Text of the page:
Ann Pool was born September 15, 1833 to Horace M. and Abby Ann (Avery) Pool. She had a brother, Horace F. Pool. Ann married Brockton businessman Lucius Richmond (1829-1901) January 16, 1853, and moved to Brockton. The Richmonds ran a painting and papering store on School Street in Brockton for several generations, and the business was successful even when Richmond went off to serve in the Civil War. The couple had four children - Frederick (1855-1930), Jennie (Richmond) Merrill (1864-1948), Agnes (Richmond) Gould (1867-1953) and Charles (1873-1917). It appears that following her husband's death in 1901, Ann moved back into the family home at 269 Foundry Street where she remained as a widow until her death on January 19, 1920 at age 86. She is buried in the Richmond family lot at Union Cemetery, Center Street, Brockton.

Some years ago this photo turned up on an auction site, and I was able to purchase it, bringing it back to Easton after many years. The photo itself is especially early in the history of photography, and must have been quite rare at the time of its taking by an unknown traveling photographer. It does indicate that the Pool family at that point in time was successful, having the extra income to engage a photographer to take this extraordinary photo. Ann sits very still (exposures could take a while) wearing her best dress and probably a family heirloom necklace and bracelet or watch. A simple note on the back reads: "From Jane R. Merrill to Ned Richmond - A.M. Pool - Born Sept. 15th, 1833. My mother (your grandma) taken at her home parlor in 1846, Easton Massachusetts and personally autographed. Taken at 13 years of age."

Stay well,
Frank

01/11/2021

Sadly, there are no other events currently scheduled due to the ongoing Covid-19 crisis. For updates on programs, please call or email the Museum or check our website and page. Thank you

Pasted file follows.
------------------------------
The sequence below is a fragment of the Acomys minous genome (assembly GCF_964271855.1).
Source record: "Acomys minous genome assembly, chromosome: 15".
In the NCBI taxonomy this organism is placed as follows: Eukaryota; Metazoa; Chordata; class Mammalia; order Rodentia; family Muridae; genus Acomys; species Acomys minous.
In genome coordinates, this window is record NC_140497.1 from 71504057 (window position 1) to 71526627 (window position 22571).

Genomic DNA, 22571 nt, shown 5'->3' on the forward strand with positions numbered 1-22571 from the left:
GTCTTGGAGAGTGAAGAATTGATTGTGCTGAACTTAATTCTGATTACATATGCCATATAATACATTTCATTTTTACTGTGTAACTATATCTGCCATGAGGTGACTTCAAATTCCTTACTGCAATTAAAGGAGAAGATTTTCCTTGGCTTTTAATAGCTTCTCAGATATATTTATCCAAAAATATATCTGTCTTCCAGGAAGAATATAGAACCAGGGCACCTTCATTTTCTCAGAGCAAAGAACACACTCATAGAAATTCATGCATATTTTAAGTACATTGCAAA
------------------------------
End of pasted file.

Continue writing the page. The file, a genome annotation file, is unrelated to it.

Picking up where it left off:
A warm hello from chilly Easton!  I hope this finds you all well as we continue to live through these historic times.Our...
01/09/2021

A warm hello from chilly Easton! I hope this finds you all well as we continue to live through these historic times.

Our new book, Easton In Stereo, is selling well! Featuring over 70 images taken from our collection of stereocards, the book looks at life in Easton during the very late 1860's through the 1880's. Included among these rare images are photos of North Easton before the Rockery and Richardson buildings when the old Methodist Church still stood at the future Rockery site. There are lots of other great images as well, all printed on high quality paper. The book can be ordered through our Museum store and is available for curbside pickup as well. The price is $12.

As promised last week, attached is the photo of another Easton Little League team, the Pioneers. This photo is dated July 4, 1952, and we need your help in getting names for the people in the photo. I have received names from last week's photo, and I am waiting on one or two other people to get back to me. Once I have as many names as I can get, I'll send out an update with those names.

Stay well, stay safe!
Frank

Hello, and a Happy New Year to all of you!  2020 began with such promise and ended with a big thud!  I am very hopeful t...
01/02/2021

Hello, and a Happy New Year to all of you! 2020 began with such promise and ended with a big thud! I am very hopeful that we can all get back to more normal living during 2021. I have no idea about when we can reopen the Museum for programs. While I am still in a wait-and-see mode, work at the Museum continues with research projects.